Gary Hunter testified that he, Davis and defendant went to a party at Ann Cole's home on Island Avenue on May 5, 1973. The three left the party at 12:30 A.M. When they passed by the Boyd home, defendant said that he wanted to get even with Boyd and that Boyd had gone to Chicago for the weekend. Simpson knocked on the front door, then they went to a side door where defendant slid the window up and opened the door. They went in and defendant broke an inner door glass with a wrench. They then ran out of the house, came back, and re-entered on the first floor. Defendant took records and a tape player. Hunter indicated that the police wanted defendant badly and that in return, "if I tell the truth," the police would go easy on him. Hunter also testified that the State's attorney told him that if he told the truth his burglary charge would be reduced to petty theft and he would get a year's probation. Hunter spoke to Davis after the arrest of Davis and said that things would be easier for them if they would "tell the truth" and implicate defendant after the police mentioned defendant.
Defendant testified that he, Davis, and Hunter went to Ann Cole's house on Island Avenue at 9:45 P.M. on May 5, 1973. Ann and another girl arrived about a half-hour later. Defendant said that he left the Cole home alone about 11 P.M. Hunter and Davis had left 20-25 minutes earlier and defendant did not see them later that night. Defendant got home about 11:30 P.M. His parents, younger sister, and god-brother [sic] were there. On May 7, 1973, a friend named Taylor told defendant that the police were looking for him. Defendant called the police department that day and spoke to Detective Bost, who came over to defendant's house and took him to the police station. Defendant said that Boyd was a family friend, that he had no quarrels with Boyd and that he was not at Boyd's residence at all on the night in question. After getting home he played cards with his mother and company and did not leave the house that night. He first learned of the burglary on the night of May 6, 1973, when Boyd told him over the telephone that if defendant did not return the stolen property by Wednesday, Boyd would shoot him.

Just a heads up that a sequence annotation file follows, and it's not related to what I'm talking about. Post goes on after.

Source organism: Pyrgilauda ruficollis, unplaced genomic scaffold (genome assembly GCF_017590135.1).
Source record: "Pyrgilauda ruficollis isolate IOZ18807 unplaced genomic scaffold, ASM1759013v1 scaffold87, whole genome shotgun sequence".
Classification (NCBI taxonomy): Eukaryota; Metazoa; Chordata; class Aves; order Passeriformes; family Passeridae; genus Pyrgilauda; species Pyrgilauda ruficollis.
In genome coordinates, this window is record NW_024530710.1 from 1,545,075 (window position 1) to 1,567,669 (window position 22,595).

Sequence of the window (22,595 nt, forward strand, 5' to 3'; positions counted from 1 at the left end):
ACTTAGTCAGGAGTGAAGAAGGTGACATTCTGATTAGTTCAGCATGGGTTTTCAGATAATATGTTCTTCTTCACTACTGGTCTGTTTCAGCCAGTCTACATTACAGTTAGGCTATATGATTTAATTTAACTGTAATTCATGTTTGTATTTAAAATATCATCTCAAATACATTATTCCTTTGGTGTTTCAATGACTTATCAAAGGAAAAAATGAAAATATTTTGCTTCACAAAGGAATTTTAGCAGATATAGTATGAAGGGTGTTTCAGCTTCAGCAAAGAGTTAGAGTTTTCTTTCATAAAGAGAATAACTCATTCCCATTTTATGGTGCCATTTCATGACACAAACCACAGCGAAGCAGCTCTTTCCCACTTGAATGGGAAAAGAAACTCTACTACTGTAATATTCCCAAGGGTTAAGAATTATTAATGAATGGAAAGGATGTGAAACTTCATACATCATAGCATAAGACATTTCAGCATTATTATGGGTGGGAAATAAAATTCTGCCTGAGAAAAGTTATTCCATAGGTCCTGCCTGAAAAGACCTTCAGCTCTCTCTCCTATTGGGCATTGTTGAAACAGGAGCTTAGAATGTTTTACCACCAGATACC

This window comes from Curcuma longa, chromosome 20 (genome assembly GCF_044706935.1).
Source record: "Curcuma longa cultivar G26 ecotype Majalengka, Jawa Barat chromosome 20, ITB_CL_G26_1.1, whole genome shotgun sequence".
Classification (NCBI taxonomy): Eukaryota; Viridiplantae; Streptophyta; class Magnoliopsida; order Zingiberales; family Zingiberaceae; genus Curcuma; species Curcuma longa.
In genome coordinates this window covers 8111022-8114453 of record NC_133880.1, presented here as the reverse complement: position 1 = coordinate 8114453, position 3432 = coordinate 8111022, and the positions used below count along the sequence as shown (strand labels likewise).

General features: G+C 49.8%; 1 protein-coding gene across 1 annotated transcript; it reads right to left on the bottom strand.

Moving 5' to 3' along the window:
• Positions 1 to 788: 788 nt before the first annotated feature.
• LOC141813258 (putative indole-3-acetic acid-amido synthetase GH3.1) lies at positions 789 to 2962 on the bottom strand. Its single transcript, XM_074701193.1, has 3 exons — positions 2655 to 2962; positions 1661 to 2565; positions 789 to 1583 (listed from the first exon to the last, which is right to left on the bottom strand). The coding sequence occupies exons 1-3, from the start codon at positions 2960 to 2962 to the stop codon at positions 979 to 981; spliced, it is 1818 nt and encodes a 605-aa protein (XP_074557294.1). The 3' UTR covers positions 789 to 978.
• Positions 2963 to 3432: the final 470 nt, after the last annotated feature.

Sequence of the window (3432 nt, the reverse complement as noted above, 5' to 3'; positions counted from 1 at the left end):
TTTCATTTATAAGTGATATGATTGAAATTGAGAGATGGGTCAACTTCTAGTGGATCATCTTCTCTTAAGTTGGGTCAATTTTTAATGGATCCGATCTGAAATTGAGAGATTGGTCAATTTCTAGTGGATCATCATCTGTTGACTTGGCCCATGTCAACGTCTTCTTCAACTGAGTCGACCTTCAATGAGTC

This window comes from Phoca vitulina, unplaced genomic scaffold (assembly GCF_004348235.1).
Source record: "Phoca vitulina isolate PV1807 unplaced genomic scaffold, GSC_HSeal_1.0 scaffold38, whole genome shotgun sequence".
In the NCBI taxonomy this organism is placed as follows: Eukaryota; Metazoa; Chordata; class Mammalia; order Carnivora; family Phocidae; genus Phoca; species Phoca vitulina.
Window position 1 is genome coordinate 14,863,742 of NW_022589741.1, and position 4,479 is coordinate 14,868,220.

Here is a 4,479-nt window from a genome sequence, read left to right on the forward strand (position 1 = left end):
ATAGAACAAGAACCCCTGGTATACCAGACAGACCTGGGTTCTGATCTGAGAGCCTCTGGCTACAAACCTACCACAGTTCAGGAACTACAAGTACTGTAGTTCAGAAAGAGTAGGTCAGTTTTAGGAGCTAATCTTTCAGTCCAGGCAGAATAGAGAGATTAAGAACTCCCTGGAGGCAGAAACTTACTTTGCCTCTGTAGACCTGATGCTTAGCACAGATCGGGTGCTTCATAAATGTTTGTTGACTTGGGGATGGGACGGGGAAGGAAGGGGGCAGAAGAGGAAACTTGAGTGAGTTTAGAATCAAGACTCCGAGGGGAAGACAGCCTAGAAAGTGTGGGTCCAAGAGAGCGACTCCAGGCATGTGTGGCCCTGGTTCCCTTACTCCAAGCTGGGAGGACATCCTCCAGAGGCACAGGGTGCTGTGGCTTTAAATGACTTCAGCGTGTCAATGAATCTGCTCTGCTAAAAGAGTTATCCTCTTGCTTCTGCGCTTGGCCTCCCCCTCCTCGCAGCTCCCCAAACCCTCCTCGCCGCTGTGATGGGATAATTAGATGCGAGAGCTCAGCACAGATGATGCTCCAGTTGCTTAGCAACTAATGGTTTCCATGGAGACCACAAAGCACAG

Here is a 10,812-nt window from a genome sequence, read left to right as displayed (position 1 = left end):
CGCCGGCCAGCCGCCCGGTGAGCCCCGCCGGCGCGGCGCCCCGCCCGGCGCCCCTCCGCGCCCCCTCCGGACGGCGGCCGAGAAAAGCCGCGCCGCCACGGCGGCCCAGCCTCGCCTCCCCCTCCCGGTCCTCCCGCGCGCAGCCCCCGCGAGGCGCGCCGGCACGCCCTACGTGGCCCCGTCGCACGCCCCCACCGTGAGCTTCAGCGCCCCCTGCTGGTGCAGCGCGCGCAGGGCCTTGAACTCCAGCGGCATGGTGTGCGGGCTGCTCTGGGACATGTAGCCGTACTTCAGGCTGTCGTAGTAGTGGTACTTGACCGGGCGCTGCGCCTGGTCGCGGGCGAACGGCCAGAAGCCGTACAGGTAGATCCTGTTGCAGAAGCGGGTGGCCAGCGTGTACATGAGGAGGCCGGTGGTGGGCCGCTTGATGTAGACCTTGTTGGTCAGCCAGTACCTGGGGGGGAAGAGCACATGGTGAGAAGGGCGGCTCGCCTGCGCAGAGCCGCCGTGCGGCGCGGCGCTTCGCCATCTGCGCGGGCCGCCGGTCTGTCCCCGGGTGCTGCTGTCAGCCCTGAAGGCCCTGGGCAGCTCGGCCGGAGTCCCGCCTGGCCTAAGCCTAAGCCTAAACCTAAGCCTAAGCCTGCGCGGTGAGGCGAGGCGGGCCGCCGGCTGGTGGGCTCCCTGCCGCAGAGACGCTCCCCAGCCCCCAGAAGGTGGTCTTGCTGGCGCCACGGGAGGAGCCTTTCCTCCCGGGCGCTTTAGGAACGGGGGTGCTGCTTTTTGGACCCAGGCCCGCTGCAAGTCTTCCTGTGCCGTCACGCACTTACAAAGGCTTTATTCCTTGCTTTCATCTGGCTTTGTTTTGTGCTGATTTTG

Matthew Simpson, defendant's father, corroborated defendant's testimony as to his coming home and staying there. Delores Simpson, defendant's mother, also corroborated this part of his testimony. She also said that James Boyd came to the house about 2:30 A.M. On May 8, 1973 she called the police and told them that she found a bag in front of the door to her house, and that she did not know who left it there or what it contained. On cross-examination she said that she looked into the bag and saw two records and a tape (player?). (Officer Lindbeck had stated there were eight records and a tape player in the bag.)
Ann Cole testified that on May 5, 1973, defendant, Davis, and Hunter had arrived at her house around 8:30-9:00 P.M. Hunter and Davis left about an hour later. Defendant left alone at 10:30-11 P.M. She said that she and a cousin were already home when defendant, Davis, and Hunter arrived.
The issues on appeal are:
I. Did the trial court commit reversible error in considering improper evidence at the sentencing hearing?
II. Did the People fail to prove by a preponderance of the evidence the charge of burglary set forth in the ...